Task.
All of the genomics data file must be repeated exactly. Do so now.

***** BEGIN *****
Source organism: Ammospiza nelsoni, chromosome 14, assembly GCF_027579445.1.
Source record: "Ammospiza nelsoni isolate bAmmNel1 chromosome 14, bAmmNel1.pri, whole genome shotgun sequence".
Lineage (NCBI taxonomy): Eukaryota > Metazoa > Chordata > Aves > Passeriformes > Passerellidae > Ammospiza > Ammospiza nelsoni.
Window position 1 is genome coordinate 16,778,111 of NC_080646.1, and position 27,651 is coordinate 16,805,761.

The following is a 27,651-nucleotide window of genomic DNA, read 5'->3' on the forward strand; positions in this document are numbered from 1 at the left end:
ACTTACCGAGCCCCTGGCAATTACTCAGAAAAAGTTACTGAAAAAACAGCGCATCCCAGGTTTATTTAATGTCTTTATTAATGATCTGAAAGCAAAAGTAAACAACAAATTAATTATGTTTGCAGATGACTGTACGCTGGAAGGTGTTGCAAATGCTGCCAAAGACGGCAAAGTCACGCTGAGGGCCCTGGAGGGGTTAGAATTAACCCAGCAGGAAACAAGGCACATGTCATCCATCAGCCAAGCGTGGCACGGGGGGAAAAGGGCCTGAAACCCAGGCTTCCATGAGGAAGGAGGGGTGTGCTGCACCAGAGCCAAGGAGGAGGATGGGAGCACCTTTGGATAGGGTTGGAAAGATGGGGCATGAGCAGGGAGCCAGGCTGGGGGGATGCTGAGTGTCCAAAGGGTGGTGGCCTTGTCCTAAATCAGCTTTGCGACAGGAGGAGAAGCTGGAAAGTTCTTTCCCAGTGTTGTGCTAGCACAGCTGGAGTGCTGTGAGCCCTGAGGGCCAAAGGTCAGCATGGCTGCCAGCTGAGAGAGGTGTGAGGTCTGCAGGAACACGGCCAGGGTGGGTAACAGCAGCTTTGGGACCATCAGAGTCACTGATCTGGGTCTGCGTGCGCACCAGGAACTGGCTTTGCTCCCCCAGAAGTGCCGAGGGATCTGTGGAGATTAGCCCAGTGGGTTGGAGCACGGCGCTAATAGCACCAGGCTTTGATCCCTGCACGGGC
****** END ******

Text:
Source organism: Ammospiza nelsoni, chromosome 14, assembly GCF_027579445.1.
Source record: "Ammospiza nelsoni isolate bAmmNel1 chromosome 14, bAmmNel1.pri, whole genome shotgun sequence".
Lineage (NCBI taxonomy): Eukaryota > Metazoa > Chordata > Aves > Passeriformes > Passerellidae > Ammospiza > Ammospiza nelsoni.
Window position 1 is genome coordinate 16,778,111 of NC_080646.1, and position 27,651 is coordinate 16,805,761.

The following is a 27,651-nucleotide window of genomic DNA, read 5'->3' on the forward strand; positions in this document are numbered from 1 at the left end:
ACTTACCGAGCCCCTGGCAATTACTCAGAAAAAGTTACTGAAAAAACAGCGCATCCCAGGTTTATTTAATGTCTTTATTAATGATCTGAAAGCAAAAGTAAACAACAAATTAATTATGTTTGCAGATGACTGTACGCTGGAAGGTGTTGCAAATGCTGCCAAAGACGGCAAAGTCACGCTGAGGGCCCTGGAGGGGTTAGAATTAACCCAGCAGGAAACAAGGCACATGTCATCCATCAGCCAAGCGTGGCACGGGGGGAAAAGGGCCTGAAACCCAGGCTTCCATGAGGAAGGAGGGGTGTGCTGCACCAGAGCCAAGGAGGAGGATGGGAGCACCTTTGGATAGGGTTGGAAAGATGGGGCATGAGCAGGGAGCCAGGCTGGGGGGATGCTGAGTGTCCAAAGGGTGGTGGCCTTGTCCTAAATCAGCTTTGCGACAGGAGGAGAAGCTGGAAAGTTCTTTCCCAGTGTTGTGCTAGCACAGCTGGAGTGCTGTGAGCCCTGAGGGCCAAAGGTCAGCATGGCTGCCAGCTGAGAGAGGTGTGAGGTCTGCAGGAACACGGCCAGGGTGGGTAACAGCAGCTTTGGGACCATCAGAGTCACTGATCTGGGTCTGCGTGCGCACCAGGAACTGGCTTTGCTCCCCCAGAAGTGCCGAGGGATCTGTGGAGATTAGCCCAGTGGGTTGGAGCACGGCGCTAATAGCACCAGGCTTTGATCCCTGCACGGGC